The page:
He noted, however, that “Tassat does not have any role or influence in Signature Bank’s operations.”
Finding Banking Partners
Even if Signet continues to operate, the loss of Signature’s ability to accept crypto deposits remains a major issue. While there are other smaller banks that accept crypto, Signature’s involvement in crypto lent the industry credibility, especially in the face of regulatory rebukes. In January, the FDIC and other financial regulators issued a joint statement warning banks of crypto’s risks to the larger financial system.
Market jitters and regulatory scrutiny will likely deter many banks, especially smaller ones, from taking on the risk and stigma of engaging with crypto at all. Some of those who might have served as backstops have also been hit by this contagion: Customers Bancorp, a relatively crypto-friendly institution, fell 24% on Monday before recovering slightly during the week.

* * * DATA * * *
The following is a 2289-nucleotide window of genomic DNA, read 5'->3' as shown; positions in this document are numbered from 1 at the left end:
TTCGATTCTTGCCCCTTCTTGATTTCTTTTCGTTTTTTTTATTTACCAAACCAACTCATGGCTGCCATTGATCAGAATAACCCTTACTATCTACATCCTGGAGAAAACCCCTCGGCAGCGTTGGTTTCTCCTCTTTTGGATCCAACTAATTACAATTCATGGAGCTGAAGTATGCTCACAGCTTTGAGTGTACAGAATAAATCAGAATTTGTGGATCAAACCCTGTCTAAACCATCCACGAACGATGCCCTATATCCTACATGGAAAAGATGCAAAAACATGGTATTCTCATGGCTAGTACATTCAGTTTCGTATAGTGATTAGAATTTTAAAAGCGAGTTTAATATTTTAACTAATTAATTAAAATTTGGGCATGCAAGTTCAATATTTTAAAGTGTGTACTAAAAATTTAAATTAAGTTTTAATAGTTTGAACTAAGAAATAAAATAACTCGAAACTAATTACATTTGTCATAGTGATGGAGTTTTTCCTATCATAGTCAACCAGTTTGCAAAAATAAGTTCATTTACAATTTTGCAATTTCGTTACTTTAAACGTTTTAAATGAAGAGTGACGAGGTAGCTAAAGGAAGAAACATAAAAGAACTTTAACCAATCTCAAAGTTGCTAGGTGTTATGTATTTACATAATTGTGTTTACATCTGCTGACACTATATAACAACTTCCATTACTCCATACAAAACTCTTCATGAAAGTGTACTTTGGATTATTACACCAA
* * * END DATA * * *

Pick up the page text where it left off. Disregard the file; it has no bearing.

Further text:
John Lo, managing partner of digital assets at the investment firm Recharge Capital, predicts that the fall of Silvergate and Signature will hit smaller, emerging crypto companies harder than the industry’s major players.
“For crypto institutions, it’s probably a bit easier for them to transition onto the larger banks,” he says. “For smaller crypto projects and startups, their burdens are just as any other startup’s burdens in Silicon Valley. It’s really difficult to find banking providers for nascent, risky industries.”
Johnson, at PsyFi, predicts there will be a handful of “less risk-averse” banks that decide to take on crypto clientele. In the event that doesn’t happen, however, he says it’s likely the number of crypto businesses in the U.S. will dwindle. “If a crypto entrepreneur wants to start something in the U.S. but can’t open a bank account, they’re either going to give up or move their activity offshore,” he says.
Such a situation would also affect retail customers hoping to buy and sell crypto on their own. “If no U.S. bank will take deposits from a crypto client, eventually, exchanges can’t hold U.S. dollars and won’t accept deposits,” he says. “And that’s going to make it a pretty difficult experience for users to onboard onto an exchange.”